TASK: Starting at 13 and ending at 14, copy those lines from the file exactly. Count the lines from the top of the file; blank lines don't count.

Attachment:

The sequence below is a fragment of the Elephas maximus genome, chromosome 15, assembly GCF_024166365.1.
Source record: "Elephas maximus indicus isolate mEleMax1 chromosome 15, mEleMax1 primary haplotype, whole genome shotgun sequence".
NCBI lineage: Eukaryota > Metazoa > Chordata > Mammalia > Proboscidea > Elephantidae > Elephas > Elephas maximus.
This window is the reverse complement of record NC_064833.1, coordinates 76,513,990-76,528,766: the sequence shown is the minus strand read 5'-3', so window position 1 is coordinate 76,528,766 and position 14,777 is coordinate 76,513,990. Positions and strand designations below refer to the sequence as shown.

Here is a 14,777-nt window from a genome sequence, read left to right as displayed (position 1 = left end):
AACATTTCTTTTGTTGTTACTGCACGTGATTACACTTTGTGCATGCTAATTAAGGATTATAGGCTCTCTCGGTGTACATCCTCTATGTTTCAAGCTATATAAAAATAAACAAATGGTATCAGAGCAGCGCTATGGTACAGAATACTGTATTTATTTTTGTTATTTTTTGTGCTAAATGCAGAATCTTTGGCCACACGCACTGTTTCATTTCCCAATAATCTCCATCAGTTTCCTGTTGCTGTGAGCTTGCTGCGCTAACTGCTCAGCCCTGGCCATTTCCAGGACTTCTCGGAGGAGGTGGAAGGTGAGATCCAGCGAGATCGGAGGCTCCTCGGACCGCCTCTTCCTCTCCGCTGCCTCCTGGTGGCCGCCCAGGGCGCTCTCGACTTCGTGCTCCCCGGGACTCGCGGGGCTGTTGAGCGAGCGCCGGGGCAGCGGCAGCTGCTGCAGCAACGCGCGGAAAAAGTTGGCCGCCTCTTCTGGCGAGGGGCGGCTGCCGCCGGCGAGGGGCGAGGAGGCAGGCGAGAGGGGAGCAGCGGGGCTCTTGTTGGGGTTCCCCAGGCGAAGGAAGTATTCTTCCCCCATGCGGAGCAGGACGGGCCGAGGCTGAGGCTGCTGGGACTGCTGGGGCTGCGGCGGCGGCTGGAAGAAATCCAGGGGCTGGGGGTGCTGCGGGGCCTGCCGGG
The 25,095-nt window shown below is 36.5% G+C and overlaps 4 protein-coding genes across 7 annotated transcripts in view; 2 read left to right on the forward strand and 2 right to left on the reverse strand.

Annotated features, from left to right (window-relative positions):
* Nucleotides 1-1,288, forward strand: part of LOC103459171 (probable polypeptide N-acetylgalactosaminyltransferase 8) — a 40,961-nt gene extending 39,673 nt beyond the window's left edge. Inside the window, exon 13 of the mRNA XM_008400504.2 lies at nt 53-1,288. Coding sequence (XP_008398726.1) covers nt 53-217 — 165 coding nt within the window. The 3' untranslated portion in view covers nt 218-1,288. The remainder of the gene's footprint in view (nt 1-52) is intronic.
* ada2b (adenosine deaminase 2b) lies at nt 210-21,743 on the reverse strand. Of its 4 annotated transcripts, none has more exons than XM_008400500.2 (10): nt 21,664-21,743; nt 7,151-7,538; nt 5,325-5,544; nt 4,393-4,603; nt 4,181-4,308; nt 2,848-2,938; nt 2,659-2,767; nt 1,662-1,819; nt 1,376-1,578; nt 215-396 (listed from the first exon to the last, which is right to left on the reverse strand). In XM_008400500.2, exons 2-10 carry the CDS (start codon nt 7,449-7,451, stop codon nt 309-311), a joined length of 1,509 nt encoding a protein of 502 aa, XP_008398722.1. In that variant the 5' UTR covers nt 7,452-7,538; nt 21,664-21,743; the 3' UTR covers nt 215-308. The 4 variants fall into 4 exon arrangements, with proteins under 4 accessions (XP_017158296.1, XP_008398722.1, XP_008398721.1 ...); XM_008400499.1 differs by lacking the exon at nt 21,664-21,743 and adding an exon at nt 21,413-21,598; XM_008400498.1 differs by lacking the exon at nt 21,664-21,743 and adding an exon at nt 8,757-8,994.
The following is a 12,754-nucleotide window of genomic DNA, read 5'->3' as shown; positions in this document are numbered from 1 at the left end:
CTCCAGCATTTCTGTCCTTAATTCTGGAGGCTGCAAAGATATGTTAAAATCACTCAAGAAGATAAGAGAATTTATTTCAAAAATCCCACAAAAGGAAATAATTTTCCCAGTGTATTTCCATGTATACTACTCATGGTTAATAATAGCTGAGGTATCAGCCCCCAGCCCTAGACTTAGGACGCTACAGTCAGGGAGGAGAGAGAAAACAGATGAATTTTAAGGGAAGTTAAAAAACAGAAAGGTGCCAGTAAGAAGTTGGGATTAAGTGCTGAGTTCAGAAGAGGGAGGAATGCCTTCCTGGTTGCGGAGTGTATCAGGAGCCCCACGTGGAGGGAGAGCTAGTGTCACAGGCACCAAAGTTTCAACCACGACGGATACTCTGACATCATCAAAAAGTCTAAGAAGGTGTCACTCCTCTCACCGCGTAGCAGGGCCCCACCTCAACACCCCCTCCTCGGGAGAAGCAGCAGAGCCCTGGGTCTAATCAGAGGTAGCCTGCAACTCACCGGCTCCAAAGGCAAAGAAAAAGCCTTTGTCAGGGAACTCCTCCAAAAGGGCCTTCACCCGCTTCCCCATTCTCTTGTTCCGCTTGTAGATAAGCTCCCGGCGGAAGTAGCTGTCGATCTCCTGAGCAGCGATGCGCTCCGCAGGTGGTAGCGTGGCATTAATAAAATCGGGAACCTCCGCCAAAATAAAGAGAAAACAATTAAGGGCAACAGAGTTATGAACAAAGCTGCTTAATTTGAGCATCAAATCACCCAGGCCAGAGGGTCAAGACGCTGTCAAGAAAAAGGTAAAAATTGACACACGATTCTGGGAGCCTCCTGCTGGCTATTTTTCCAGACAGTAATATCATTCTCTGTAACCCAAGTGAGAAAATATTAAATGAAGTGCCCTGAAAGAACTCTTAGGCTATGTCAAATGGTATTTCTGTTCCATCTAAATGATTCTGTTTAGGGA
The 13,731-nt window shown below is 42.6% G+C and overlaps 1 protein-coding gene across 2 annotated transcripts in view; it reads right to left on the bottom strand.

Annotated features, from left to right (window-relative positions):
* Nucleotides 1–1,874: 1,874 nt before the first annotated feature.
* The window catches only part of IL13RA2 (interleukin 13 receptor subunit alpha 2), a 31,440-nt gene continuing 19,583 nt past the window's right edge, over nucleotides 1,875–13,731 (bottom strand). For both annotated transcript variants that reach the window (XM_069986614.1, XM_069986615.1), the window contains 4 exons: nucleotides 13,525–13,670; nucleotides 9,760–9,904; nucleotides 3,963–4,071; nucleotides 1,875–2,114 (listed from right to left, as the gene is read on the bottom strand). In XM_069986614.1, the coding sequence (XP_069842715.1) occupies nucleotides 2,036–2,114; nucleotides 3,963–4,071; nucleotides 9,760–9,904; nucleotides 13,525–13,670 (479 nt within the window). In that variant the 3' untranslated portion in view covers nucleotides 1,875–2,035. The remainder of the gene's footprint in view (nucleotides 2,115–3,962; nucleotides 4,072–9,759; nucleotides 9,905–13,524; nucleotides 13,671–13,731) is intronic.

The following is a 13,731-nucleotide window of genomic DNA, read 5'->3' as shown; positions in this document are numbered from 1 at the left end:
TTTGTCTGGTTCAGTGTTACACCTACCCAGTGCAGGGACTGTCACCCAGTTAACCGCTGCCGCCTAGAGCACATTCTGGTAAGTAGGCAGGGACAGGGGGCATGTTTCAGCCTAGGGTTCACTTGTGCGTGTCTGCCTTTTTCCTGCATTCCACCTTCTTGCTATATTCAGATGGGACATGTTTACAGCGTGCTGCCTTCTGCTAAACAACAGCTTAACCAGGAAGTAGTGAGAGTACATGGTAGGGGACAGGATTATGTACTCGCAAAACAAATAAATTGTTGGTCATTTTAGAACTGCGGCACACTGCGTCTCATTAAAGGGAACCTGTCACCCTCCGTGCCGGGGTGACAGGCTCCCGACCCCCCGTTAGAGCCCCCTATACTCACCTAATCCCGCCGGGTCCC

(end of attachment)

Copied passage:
The 13,731-nt window shown below is 42.6% G+C and overlaps 1 protein-coding gene across 2 annotated transcripts in view; it reads right to left on the bottom strand.

Annotated features, from left to right (window-relative positions):